Ready to Buy a House – Don’t …

What Not to Do When You are Ready to Buy a House

1.  Don’t try and Go it Alone. 

Homebuying is a very complicated process and you want a professional that is in “it” day in and day out – a professional that closes several transactions a year.

Some people think that if they try to buy a house on their own, they will be able to negotiate a better price, so they try to tackle the process on their own.  If you are one of these people, the first problem you will encounter is searching for a home on the online search engines.  You find a couple of houses and call the listing agents to find out the houses are under contract already.  If you’re working with our team, we will take the time with you to get a good understanding of what you are looking for and use the MLS search engine to narrow down the search and it will include only the houses that are currently available.

The second problem is if you have 5 or 6 houses that interest you, then you have to make 5 or 6 separate appointments with 5 or 6 based on the schedules of 5 or 6 different agents.  If you’re working with our team, we will schedule the appointments based on your schedule and 9 times out of time be able to see them all within the same time frame.

What about new construction?  Can you just go into a new construction neighborhood and walk through the builders model homes.  Our team will add value in this scenario too.  We will narrow down the new construction neighborhoods that meet your specifications and schedule time to meet with the builders to preview their models and get a better understanding of the product they deliver.  Our team will also review the data to see what the builder has sold other homes for to ensure you get the best price.  In addition, we will do all of the things along the way to ensure a smooth process (e.g. review the builder’s contract, recommend new construction inspectors, assist you with the lender selection process, review the settlement statement, etc.)

What about For Sale By Owner (FSBO) houses?  As with any type of home, our team will help with FSBO too.  We can find them and schedule the apointments and work with you throughout the entire process.

Finally – a new category called “Coming Soon.”  These homeowners will either be represented by an agent or FSBO.  What do you think my answer is to this category?  We can help you with this type of home too.  In fact, no matter what type of sale it is, even foreclosures, auctions, trust sales, etc. we can help you.

Our team is ready to help you maneuver the entire process from negotiating the contract (which is more than just the price), helping you select a qualified inspector, negotiating repairs, providing referrals to good lenders, reviewing the title insurance commitment, reviewing the settlement statement,  ensuring you understand the total cost of ownership (taxes, insurance, maintenance, utilities, etc.), we have the experience to be your trusted partner throughout the entire process.  We do this day in and day out – we understand the market, we understand the lending process, we can anticipate the issues before they come up.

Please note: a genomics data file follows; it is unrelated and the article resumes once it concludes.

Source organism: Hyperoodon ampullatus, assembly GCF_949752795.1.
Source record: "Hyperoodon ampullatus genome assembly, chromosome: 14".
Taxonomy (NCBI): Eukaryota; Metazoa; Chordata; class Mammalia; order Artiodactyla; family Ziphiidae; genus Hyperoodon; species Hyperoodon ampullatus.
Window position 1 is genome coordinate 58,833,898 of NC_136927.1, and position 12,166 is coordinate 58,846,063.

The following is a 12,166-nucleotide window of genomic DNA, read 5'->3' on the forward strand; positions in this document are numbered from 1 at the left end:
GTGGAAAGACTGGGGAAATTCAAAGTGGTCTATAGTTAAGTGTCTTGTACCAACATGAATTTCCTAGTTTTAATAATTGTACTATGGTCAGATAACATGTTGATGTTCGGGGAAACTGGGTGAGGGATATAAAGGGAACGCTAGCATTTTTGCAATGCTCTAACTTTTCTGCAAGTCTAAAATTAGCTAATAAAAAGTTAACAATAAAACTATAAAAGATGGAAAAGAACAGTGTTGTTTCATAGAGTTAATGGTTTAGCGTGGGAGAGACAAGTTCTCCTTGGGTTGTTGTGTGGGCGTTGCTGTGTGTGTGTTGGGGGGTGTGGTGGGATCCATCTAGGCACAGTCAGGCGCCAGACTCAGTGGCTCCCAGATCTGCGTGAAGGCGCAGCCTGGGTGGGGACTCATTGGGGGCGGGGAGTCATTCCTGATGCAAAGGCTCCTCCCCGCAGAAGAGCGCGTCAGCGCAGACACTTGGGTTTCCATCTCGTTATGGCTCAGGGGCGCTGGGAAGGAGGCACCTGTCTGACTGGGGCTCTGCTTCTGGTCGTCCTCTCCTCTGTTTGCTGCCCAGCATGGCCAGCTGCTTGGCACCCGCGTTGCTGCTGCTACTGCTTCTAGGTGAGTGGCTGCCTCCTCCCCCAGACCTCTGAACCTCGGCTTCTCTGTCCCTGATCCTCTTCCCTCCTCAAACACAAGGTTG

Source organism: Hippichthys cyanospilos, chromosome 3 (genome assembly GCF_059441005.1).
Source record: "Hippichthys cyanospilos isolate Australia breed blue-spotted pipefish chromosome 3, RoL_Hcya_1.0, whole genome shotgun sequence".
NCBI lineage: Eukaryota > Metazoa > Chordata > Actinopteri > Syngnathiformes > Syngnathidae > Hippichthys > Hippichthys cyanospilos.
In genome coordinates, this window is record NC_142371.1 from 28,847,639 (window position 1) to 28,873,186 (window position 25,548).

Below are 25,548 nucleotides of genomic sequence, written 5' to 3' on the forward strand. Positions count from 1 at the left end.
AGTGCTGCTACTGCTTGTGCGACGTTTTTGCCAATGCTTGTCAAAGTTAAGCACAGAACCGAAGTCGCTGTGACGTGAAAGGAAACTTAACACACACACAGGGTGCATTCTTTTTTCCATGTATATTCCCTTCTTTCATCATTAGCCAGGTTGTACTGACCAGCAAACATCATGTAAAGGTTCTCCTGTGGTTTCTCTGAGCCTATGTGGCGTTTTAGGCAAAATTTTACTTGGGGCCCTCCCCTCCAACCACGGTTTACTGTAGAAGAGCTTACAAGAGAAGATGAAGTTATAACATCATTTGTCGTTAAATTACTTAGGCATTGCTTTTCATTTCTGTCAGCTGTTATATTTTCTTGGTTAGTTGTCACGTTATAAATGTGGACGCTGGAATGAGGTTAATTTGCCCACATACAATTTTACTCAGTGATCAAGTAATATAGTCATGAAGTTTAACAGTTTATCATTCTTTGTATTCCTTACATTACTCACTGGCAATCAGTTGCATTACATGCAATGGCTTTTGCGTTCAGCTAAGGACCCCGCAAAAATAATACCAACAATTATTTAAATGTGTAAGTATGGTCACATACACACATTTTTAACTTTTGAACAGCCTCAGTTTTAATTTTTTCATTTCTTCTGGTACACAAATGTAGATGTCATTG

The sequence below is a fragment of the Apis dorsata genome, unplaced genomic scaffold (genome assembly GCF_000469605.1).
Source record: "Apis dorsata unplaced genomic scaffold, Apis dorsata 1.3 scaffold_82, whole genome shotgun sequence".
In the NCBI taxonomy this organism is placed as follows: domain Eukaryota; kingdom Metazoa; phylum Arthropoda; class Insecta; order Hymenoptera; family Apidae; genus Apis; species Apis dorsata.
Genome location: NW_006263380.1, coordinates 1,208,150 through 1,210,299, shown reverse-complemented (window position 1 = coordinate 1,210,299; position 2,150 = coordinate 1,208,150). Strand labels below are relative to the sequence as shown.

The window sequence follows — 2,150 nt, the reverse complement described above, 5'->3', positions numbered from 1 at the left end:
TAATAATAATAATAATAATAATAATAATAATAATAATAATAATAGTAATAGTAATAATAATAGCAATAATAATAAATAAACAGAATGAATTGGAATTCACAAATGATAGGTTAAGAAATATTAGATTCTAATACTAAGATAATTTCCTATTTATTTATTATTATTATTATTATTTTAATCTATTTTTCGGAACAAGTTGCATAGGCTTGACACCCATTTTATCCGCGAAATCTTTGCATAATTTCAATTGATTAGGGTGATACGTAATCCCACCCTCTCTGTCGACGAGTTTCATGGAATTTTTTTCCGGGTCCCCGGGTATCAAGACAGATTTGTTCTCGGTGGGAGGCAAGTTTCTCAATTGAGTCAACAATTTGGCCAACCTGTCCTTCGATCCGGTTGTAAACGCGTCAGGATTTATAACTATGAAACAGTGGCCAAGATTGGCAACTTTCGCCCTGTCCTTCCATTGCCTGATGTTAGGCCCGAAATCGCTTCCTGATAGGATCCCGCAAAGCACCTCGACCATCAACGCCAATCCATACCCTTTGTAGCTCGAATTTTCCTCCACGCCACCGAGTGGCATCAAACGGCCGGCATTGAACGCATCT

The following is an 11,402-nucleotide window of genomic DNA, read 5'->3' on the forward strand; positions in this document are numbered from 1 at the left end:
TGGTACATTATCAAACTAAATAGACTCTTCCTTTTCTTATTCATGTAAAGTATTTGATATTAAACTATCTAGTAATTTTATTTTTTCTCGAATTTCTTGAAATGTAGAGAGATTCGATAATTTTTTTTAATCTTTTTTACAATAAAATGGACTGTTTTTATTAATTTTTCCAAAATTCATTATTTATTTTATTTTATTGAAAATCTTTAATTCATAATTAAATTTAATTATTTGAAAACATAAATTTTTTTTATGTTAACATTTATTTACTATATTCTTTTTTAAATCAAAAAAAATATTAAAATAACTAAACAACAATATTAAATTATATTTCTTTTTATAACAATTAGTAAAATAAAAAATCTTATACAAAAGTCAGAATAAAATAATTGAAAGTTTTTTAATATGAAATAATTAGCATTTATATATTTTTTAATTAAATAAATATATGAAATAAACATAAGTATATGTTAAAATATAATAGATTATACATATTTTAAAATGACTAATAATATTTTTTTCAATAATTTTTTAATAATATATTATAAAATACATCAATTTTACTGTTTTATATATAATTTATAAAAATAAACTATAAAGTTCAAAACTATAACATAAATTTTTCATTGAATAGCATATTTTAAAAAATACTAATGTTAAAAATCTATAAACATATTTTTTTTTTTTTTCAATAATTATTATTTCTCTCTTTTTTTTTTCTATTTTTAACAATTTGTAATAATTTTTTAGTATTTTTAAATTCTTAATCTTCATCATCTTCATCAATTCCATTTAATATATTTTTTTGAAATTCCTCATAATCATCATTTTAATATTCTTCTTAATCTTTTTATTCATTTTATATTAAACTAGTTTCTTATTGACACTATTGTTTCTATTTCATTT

2.  Don’t make any major or irregular purchases on credit or cash or apply for new lines of credit.

You may be surprised what some people will do while their lender is working to get their mortgage underwritten for the purchase of a new home.  Fortunately, we haven’t had any of our clients do this, but other agents have had deals go south because their clients went out and got a $10,000 line of credit to buy new furniture, some have bought new cars and some have even cosigned other loans for family or friends.  Don’t do it.  Wait until after you close  on the purchase of your home and your lender funds the transaction to take out new lines of credit, apply for new credit cards or anything different from what you normally do.  If in doubt, check with us and / or your lender first.

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3.  Don’t change jobs.

Changing jobs even for the same salary or more may not prevent you from getting a new mortgage, but this event will definitely slow the whole process down because your lender will have to see the pay statements from your new employer.

If you’re thinking about becoming self-employed – wait until after you close and the fund the purchase of your new home.  Your lender will require two years of income history if you are self-employed, so this event would bring the home purchase to a halt for two years.


4.  Don’t get emotionally attached to a home until the “Proverbial Lady” sings.

In residential home sales, our clients on occasion “fall in love” with a house.  I know it’s hard sometimes, but you should try to avoid getting attached to the house you pick this until it is certain it is yours.  We can handle the drama, but we don’t like to see our clients disappointed when “the right” house didn’t pan out.  In todays market you could be one of multiple parties submitting an offer on the house.  If your offer is accepted, then you still need to get it inspected and negotiate preferred repairs – sometimes this doesn’t work out.  So – play hard to get and fall in love with the house after you close and fund the purchase.

If you have questions about any of these points are want to start your home search, please give us a call.  One of our preferred lenders is Popi Winters with Gold Financial.  Her website is

I look forward to seeing you at the closing table.

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3 Responses to “Ready to Buy a House – Don’t …”

  1. douglasc says:

    It’s always a pleasure Jill!!

  2. Jill Cheatham says:

    Great job with all the blog, great information! Doug! Look forward to working with you again in the future!

  3. Michelle Alcorn says:

    Well said. These are the reasons The Curtis Team is here to help.

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